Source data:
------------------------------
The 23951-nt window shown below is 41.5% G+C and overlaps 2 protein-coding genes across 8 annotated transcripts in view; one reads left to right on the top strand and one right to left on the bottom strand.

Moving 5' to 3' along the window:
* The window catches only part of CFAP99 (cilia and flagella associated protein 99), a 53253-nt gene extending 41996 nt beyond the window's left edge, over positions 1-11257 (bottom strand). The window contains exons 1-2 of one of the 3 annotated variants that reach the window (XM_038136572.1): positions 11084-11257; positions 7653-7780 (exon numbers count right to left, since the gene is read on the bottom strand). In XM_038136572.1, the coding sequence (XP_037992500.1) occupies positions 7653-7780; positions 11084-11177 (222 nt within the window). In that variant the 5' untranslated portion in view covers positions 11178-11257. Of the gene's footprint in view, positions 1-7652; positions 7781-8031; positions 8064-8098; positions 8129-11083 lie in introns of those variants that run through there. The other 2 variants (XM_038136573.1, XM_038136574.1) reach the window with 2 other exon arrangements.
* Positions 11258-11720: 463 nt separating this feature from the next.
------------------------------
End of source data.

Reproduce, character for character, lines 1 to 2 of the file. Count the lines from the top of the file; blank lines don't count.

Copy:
The 23951-nt window shown below is 41.5% G+C and overlaps 2 protein-coding genes across 8 annotated transcripts in view; one reads left to right on the top strand and one right to left on the bottom strand.

Moving 5' to 3' along the window: